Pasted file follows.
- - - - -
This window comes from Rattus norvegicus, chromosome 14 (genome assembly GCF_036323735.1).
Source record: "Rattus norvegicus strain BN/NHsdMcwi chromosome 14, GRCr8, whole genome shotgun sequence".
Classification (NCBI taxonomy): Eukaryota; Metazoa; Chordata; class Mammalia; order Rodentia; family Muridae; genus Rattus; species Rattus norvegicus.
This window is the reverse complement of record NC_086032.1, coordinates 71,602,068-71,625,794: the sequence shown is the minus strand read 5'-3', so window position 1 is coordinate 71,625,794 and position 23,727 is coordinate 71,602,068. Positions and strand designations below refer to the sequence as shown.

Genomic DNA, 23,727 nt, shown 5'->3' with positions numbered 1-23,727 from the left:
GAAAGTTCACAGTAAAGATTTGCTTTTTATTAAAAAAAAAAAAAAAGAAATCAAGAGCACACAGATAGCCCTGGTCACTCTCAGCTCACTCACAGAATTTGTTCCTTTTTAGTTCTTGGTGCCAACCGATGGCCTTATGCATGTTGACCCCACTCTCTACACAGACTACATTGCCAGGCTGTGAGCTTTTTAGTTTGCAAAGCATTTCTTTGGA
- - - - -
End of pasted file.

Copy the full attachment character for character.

This window comes from Rattus norvegicus, chromosome 14 (genome assembly GCF_036323735.1).
Source record: "Rattus norvegicus strain BN/NHsdMcwi chromosome 14, GRCr8, whole genome shotgun sequence".
Classification (NCBI taxonomy): Eukaryota; Metazoa; Chordata; class Mammalia; order Rodentia; family Muridae; genus Rattus; species Rattus norvegicus.
This window is the reverse complement of record NC_086032.1, coordinates 71,602,068-71,625,794: the sequence shown is the minus strand read 5'-3', so window position 1 is coordinate 71,625,794 and position 23,727 is coordinate 71,602,068. Positions and strand designations below refer to the sequence as shown.

Genomic DNA, 23,727 nt, shown 5'->3' with positions numbered 1-23,727 from the left:
GAAAGTTCACAGTAAAGATTTGCTTTTTATTAAAAAAAAAAAAAAAGAAATCAAGAGCACACAGATAGCCCTGGTCACTCTCAGCTCACTCACAGAATTTGTTCCTTTTTAGTTCTTGGTGCCAACCGATGGCCTTATGCATGTTGACCCCACTCTCTACACAGACTACATTGCCAGGCTGTGAGCTTTTTAGTTTGCAAAGCATTTCTTTGGA